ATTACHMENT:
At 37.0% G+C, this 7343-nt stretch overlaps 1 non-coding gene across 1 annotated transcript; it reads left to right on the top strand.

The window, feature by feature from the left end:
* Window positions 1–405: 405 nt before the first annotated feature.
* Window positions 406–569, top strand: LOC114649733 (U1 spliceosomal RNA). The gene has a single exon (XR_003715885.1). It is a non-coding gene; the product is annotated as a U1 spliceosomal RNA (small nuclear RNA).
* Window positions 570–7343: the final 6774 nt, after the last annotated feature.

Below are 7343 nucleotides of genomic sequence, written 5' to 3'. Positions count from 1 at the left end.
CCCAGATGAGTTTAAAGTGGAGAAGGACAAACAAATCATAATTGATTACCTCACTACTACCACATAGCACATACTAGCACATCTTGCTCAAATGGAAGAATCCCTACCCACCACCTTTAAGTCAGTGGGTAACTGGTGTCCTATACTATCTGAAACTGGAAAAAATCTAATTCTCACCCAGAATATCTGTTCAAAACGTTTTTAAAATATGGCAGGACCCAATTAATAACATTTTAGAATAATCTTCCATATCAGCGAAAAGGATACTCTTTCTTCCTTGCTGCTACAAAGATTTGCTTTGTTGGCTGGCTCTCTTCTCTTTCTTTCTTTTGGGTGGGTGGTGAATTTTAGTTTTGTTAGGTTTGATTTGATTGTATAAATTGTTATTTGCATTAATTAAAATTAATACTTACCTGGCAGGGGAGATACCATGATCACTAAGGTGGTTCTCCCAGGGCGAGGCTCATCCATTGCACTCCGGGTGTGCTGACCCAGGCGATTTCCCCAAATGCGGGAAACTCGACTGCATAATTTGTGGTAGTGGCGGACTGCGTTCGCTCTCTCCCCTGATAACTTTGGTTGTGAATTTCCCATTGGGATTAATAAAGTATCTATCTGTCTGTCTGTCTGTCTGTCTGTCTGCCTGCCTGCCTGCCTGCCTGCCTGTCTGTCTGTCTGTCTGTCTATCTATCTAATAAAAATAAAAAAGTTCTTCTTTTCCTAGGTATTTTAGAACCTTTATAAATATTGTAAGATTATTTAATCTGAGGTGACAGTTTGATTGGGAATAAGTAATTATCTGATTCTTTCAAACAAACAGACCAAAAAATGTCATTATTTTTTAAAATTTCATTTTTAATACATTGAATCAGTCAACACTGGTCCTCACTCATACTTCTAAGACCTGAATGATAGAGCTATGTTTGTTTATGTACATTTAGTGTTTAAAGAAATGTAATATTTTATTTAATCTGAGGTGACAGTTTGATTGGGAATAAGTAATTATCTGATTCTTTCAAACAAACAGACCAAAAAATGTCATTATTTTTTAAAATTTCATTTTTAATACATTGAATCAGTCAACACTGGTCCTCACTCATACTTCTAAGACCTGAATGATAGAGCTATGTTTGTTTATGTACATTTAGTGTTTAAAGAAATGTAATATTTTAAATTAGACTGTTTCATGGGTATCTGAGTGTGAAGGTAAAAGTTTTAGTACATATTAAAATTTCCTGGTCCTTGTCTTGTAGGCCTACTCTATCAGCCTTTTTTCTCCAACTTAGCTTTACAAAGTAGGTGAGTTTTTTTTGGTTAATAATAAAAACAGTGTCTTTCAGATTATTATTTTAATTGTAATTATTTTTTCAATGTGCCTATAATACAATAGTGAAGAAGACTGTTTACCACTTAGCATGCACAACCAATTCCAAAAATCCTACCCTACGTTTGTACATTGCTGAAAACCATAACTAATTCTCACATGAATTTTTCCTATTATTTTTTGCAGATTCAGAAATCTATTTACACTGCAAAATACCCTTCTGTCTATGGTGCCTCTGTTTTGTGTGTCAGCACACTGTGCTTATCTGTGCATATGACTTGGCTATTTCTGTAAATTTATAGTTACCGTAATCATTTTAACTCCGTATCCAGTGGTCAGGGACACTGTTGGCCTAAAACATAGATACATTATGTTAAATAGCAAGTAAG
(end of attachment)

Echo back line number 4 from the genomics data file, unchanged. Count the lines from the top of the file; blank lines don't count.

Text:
* Window positions 406–569, top strand: LOC114649733 (U1 spliceosomal RNA). The gene has a single exon (XR_003715885.1). It is a non-coding gene; the product is annotated as a U1 spliceosomal RNA (small nuclear RNA).